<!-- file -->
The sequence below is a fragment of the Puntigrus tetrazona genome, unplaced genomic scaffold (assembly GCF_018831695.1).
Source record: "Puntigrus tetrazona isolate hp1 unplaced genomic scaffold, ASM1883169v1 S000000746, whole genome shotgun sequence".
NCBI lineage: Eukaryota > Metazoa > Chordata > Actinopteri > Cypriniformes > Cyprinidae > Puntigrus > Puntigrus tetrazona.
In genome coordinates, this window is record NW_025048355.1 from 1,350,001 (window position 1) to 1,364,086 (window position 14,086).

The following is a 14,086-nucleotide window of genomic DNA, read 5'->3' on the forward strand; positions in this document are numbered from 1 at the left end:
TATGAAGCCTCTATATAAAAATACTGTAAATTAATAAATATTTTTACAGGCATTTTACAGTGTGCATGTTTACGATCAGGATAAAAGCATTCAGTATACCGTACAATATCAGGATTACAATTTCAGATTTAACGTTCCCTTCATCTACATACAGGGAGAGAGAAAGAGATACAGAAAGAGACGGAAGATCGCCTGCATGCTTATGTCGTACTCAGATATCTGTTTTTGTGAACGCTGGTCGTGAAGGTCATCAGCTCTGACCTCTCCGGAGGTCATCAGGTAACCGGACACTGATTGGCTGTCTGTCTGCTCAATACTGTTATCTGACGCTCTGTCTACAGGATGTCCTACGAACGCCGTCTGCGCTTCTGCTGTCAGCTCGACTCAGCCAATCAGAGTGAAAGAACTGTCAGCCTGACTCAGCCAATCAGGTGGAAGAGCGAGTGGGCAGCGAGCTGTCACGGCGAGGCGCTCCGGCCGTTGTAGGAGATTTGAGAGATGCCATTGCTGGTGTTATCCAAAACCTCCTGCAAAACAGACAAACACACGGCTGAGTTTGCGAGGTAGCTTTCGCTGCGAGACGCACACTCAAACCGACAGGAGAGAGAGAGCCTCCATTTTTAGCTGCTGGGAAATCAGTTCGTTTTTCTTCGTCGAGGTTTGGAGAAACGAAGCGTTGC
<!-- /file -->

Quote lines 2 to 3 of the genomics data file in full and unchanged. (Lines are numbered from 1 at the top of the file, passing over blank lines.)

Source record: "Puntigrus tetrazona isolate hp1 unplaced genomic scaffold, ASM1883169v1 S000000746, whole genome shotgun sequence".
NCBI lineage: Eukaryota > Metazoa > Chordata > Actinopteri > Cypriniformes > Cyprinidae > Puntigrus > Puntigrus tetrazona.